Ontario reported 525 new cases of COVID-19 on Tuesday, ending three consecutive days of declining daily figures.
The jump in new instances comes after Dr. David Williams, Ontario’s chief medical officer of health, said that loosening emergency measures would require two to four weeks of consistently falling daily case numbers and fewer hospitalizations.
Ontario also confirmed outbreaks in four additional long-term care facilities Public health officials are now monitoring outbreaks in 154 long-term care homes, where 705 residents have died of COVID-linked illness and another 2,491 have been infected by the novel coronavirus.
The province’s cumulative tally is now 15,381 COVID-19 cases, with slightly more than 58 per cent of those — or 8,964 — resolved. Some 2,144 health-care workers have tested positive for the novel coronavirus, according to the Ministry of Health.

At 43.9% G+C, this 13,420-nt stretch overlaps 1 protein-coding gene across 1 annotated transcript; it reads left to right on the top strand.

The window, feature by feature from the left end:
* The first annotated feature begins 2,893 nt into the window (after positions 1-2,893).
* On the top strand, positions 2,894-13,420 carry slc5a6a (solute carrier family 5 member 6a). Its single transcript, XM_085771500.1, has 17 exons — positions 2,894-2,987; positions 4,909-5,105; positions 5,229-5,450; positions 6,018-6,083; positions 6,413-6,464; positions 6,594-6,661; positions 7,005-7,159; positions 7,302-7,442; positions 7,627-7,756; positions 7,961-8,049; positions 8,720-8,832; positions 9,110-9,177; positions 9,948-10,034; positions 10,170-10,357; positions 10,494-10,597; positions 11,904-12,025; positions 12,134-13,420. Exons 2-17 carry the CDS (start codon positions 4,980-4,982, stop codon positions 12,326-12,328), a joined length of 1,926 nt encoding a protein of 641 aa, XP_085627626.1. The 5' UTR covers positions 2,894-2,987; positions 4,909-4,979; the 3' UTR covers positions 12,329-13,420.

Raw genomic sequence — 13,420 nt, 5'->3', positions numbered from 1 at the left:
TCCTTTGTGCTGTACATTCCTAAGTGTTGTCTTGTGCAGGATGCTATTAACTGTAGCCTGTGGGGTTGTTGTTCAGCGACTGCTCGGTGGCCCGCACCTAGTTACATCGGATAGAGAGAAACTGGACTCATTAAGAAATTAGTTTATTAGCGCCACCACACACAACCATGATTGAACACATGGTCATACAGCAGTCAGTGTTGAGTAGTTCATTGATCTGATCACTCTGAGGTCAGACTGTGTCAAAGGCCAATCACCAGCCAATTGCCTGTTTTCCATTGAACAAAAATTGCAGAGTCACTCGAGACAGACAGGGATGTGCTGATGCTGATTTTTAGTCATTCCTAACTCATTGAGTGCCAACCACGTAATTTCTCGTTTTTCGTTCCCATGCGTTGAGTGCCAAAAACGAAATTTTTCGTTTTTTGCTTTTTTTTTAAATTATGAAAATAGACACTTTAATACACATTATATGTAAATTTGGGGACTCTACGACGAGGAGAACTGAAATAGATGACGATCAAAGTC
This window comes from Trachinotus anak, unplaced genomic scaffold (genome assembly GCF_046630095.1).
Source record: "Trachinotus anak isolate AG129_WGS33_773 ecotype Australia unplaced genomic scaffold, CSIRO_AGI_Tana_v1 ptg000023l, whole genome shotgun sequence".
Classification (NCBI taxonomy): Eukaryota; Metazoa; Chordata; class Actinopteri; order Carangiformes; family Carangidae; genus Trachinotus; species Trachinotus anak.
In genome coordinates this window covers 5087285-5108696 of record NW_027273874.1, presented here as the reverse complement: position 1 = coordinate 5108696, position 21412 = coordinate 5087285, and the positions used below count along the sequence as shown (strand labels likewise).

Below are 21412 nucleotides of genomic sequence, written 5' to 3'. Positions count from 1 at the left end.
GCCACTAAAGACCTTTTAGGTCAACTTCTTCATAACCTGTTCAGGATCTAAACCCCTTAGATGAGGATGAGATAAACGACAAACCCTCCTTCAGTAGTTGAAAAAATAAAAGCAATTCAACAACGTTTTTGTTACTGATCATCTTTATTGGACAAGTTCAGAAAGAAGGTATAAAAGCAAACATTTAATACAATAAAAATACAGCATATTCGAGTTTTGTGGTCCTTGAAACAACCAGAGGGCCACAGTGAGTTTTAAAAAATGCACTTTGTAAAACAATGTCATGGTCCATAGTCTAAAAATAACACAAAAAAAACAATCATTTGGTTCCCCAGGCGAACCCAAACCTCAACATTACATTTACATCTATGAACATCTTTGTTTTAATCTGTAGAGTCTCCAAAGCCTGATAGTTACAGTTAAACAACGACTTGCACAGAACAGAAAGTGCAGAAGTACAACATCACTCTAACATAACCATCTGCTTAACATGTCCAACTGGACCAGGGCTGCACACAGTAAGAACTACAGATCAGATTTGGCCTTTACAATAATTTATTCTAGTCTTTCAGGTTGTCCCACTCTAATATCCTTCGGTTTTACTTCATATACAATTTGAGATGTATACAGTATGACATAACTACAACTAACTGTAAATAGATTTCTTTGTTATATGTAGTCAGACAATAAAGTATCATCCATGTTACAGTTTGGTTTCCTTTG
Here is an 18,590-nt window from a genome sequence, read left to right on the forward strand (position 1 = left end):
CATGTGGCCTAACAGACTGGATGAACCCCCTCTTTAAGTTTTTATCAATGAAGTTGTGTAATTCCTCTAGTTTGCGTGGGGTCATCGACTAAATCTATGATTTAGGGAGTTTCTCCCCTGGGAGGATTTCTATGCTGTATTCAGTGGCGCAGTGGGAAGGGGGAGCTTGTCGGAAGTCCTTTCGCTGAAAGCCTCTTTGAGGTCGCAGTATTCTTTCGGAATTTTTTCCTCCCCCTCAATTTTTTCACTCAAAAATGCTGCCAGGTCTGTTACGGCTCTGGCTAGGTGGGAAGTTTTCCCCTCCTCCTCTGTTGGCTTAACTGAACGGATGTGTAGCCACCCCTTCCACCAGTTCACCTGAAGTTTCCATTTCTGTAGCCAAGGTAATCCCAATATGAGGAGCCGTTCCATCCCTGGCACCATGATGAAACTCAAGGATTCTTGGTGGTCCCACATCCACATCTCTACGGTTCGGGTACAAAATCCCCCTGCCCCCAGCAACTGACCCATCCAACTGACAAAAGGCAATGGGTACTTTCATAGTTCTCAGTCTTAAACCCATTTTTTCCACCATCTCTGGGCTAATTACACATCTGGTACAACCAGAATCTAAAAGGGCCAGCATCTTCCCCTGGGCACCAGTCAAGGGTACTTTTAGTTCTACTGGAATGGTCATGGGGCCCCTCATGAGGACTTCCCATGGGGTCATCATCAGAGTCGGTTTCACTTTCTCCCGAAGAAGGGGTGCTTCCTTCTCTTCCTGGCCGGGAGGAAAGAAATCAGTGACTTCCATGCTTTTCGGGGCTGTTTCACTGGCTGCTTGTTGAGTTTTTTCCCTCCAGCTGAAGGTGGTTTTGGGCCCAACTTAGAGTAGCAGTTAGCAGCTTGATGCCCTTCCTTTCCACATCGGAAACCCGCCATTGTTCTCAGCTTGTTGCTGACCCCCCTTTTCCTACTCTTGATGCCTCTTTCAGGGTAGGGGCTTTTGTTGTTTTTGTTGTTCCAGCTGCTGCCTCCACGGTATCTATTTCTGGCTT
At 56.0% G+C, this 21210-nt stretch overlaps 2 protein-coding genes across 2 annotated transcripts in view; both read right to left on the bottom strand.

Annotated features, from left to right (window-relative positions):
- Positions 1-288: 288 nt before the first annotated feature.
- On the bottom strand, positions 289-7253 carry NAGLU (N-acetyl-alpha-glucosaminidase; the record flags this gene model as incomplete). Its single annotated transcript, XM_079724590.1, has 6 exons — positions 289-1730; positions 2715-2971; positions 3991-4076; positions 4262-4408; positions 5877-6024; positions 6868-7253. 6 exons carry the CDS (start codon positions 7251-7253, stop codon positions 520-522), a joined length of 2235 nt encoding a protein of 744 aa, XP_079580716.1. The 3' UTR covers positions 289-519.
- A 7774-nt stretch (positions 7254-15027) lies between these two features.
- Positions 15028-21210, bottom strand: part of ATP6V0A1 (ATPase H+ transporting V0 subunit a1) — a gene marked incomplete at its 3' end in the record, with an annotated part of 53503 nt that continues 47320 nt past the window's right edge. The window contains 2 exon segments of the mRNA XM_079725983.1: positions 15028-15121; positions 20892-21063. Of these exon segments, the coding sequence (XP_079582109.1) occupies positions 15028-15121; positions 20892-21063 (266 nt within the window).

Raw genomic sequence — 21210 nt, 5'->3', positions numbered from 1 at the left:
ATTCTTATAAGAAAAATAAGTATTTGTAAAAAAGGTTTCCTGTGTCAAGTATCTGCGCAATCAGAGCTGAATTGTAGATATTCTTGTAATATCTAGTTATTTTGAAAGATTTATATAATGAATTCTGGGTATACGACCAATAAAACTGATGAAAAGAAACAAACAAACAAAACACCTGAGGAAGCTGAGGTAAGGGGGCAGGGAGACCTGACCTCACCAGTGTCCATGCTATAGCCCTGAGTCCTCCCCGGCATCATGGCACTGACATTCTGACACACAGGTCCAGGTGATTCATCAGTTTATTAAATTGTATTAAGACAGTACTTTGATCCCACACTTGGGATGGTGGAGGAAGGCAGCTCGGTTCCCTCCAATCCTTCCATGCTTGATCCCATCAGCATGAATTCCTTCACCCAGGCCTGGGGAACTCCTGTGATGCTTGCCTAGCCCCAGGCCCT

The official death toll now from the disease now sits at 951, though data compiled from regional public health units puts the actual figure at at least 1,028.
Meanwhile, hospitalization figures remain fairly steady. Some 957 COVID-19 patients are hospitalized, up from 945 yesterday. The number of people in intensive care fell slightly to 239 from 241, and those on respirators dropped to 187 from 191.
More than 50,000 procedures delayed
Ontario’s Financial Accountability Office released a new report today exploring hospital capacity in the province.
It estimates that up to 52,700 hospital procedures have been cancelled or postponed during the COVID-19 pandemic. For each additional week the outbreak continues, another 12,200 more operations are delayed, the office found.
The FAO also noted that in the lead up to the outbreak, Ontario’s hospitals averaged 96 per cent occupancy, leaving only around 900 unoccupied acute care beds at any given time. Strategies such as cancelled elective surgeries and patient relocations eventually freed up more than 9,300 acute care beds.
Further, the office estimates that if the state of emergency declared by Ontario Premier Doug Ford on March 17 had come just five days later, the number of concurrent COVID-19 patients requiring critical care in hospitals would have been four times as high as it is now.